Signaling Class: An Experiment Examining Social Class Perceptions from Names Used in Correspondence Audit Studies

29 Pages Posted: 3 Apr 2019

See all articles by S. Michael Gaddis

S. Michael Gaddis

University of California, Los Angeles (UCLA) - Department of Sociology; University of California, Los Angeles (UCLA) - California Center for Population Research

Date Written: March 8, 2019

Abstract

Field and survey experiments examining racial discrimination and inequality commonly use names to signal race and ethnicity. However, little work has been done to understand how individuals interpret these signals. Despite strong concerns that racialized names simultaneously signal social class, no work has scientifically examined the social class signaling power of names used in previous research. In this article, I conduct a survey experiment to test individual perceptions of social class from names. Respondents are presented with a series of first and last names and asked to state the social class category they associate with each name. In total, 7,936 respondents provide their social class perceptions on 600 different combinations of first and last names. I find that black and Hispanic names are much more likely to be perceived as lower or working class than white names, which are overwhelmingly perceived as middle or upper class. These perceptions are independent of the effect of population-based socioeconomic naming patterns. Overall, this research suggests that scholars must not assume that population patterns in naming are indicative of individual perceptions of names. Instead, scholars should pretest names ethnicity before conducting a field or survey experiment to increase internal validity.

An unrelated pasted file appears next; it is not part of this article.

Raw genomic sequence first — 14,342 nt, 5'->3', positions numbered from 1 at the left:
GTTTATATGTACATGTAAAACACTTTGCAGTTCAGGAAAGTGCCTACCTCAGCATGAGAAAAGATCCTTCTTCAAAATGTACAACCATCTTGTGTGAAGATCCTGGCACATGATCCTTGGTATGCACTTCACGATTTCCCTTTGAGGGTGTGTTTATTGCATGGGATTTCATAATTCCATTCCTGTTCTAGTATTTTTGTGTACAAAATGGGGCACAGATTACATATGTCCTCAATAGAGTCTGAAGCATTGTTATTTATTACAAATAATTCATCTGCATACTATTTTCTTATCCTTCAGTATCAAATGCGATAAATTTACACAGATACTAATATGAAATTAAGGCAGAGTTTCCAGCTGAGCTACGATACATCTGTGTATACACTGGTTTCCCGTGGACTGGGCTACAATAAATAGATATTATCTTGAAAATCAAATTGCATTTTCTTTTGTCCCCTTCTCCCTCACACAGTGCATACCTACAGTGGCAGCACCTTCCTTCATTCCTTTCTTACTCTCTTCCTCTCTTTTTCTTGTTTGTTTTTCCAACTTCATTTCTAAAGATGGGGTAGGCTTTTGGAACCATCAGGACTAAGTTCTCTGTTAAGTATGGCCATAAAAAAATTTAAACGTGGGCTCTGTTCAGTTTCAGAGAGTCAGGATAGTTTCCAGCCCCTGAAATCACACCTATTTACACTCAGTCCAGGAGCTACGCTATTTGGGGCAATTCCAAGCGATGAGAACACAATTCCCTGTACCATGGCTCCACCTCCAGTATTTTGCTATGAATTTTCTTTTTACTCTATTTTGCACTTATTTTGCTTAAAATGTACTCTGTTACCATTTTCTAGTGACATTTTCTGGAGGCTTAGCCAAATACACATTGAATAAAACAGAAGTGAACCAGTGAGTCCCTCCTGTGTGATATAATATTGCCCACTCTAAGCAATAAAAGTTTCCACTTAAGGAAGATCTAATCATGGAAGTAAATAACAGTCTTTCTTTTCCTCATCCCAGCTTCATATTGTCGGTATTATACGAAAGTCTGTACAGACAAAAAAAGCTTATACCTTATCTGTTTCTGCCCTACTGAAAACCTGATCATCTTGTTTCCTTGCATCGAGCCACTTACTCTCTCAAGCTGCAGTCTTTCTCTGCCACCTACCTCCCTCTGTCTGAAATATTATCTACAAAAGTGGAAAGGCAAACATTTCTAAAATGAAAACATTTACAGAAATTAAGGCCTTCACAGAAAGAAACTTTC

Keywords: racial discrimination, social class, names, audit studies, survey experiments, field experiments

JEL Classification: C90, C91, C93, C18, J70, J71

Suggested Citation

Gaddis, S. Michael, Signaling Class: An Experiment Examining Social Class Perceptions from Names Used in Correspondence Audit Studies (March 8, 2019). Available at SSRN: https://ssrn.com/abstract=3350739 or http://dx.doi.org/10.2139/ssrn.3350739

S. Michael Gaddis (Contact Author)

University of California, Los Angeles (UCLA) - Department of Sociology ( email )

405 Hilgard Avenue
Box 951361
Los Angeles, CA 90095
United States

University of California, Los Angeles (UCLA) - California Center for Population Research ( email )

337 Charles E Young Dr E
Los Angeles, CA 90095
United States

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